Don’t forget to grab lightweight bedding while you’re at it – some muslin or cotton wraps or perhaps you are choosing to sleep your baby in an infant sleeping bag. Infant sleeping bags allow baby’s arms to be free to move and reposition themselves to help protect their airways. Choose the right size for your baby, fitting well around the neck and arm holes, and is the appropriate tog (thickness) for the temperature of the sleeping environments.

It is important not to overheat your baby, choosing light weight fabrics for bedding and clothing with light layers adjusted according to your baby’s needs, is the best option. Remember your baby’s head and face must remain uncovered, so no hoods or head coverings should be on baby when placed to sleep.

If you’re thinking about car and getting out and about with your little one, you may consider purchasing a pram and a car restraint.

3. Use equipment as it was intended

Babies don’t need fancy equipment to keep them safe. However, to remain safe and compliant with safety standards they do need equipment to be used in the way it was intended.

For example, a baby bouncer/chair is intended to be used while a baby is awake and under constant supervision, it is not intended to be used for sleep. If incorrectly used the item becomes unsafe, creating an inclined, chin on chest, sleep position, dramatically increasing their risk of SUDI. Click here to read more on inclined sleep.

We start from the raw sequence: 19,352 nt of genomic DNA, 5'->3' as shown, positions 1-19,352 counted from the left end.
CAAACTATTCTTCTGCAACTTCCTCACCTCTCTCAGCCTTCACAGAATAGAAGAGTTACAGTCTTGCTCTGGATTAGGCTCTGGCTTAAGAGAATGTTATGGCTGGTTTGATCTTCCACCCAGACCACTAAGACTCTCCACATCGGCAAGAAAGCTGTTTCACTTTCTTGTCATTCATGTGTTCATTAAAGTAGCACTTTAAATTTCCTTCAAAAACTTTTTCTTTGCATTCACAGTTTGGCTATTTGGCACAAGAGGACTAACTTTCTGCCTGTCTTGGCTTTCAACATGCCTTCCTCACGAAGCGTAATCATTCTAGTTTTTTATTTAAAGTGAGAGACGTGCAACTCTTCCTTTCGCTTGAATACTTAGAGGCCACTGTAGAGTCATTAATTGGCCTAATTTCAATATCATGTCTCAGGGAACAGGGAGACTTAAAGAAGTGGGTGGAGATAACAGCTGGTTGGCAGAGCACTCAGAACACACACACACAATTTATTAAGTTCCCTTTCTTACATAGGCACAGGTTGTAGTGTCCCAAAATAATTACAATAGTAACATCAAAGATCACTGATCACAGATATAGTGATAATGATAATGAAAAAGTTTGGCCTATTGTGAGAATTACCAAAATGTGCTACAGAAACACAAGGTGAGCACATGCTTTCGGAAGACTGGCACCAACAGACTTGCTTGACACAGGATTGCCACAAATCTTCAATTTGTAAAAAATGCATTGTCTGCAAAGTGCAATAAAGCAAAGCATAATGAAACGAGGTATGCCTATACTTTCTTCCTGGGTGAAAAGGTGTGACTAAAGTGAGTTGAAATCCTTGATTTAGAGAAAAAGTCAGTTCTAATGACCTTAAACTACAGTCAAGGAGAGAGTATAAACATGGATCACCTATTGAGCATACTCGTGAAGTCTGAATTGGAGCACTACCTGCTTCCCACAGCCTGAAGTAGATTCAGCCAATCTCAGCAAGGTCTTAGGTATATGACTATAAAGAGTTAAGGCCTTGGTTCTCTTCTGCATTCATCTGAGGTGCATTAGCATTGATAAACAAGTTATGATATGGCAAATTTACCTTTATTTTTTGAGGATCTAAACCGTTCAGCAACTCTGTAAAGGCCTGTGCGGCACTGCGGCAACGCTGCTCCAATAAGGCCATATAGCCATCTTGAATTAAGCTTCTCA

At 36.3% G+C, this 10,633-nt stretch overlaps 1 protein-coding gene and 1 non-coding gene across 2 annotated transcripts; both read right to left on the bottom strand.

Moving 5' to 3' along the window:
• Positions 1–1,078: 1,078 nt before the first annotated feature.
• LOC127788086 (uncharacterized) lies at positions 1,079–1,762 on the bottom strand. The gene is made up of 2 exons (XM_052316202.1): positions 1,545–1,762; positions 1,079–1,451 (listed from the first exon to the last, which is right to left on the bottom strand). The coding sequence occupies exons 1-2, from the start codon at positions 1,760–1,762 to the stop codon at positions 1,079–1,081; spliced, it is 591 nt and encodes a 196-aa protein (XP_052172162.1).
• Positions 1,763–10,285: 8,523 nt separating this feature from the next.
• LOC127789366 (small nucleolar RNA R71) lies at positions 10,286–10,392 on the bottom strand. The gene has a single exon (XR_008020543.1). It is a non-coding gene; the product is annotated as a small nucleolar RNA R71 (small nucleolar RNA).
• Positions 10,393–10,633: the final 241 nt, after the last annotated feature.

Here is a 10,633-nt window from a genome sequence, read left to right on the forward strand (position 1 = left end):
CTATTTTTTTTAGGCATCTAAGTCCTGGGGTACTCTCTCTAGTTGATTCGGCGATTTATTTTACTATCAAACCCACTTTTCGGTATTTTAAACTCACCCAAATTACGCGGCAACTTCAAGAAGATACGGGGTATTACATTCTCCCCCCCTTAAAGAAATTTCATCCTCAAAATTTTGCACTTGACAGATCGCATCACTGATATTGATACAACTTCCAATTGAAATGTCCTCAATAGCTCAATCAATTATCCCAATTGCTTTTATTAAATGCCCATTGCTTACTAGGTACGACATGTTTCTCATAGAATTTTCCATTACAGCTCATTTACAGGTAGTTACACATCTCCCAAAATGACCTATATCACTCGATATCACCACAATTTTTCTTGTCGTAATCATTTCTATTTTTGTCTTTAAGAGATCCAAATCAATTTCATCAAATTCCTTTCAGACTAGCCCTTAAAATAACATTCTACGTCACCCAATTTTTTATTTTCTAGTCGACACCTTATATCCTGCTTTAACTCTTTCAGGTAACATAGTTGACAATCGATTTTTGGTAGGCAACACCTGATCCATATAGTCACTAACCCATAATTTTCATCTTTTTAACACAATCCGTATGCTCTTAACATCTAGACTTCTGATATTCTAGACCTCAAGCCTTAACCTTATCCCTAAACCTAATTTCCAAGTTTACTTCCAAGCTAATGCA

So remember to always use your equipment in a safe way – the way they were designed to be used.

Never leave babies unattended in prams, bouncers, car seats, capsules or any other inclined device. None of these devices were designed as dedicated sleep spaces and are dangerous for baby if left alone.

4. Don’t add any unnecessary and unsafe items in or around the cot

With the seemingly endless stream of new products on the market that make enticing claims (many unsubstantiated) about safety, comfort and restoration of long-lost sleep for parents, it can be very tempting to make purchases to add to your baby’s sleep space.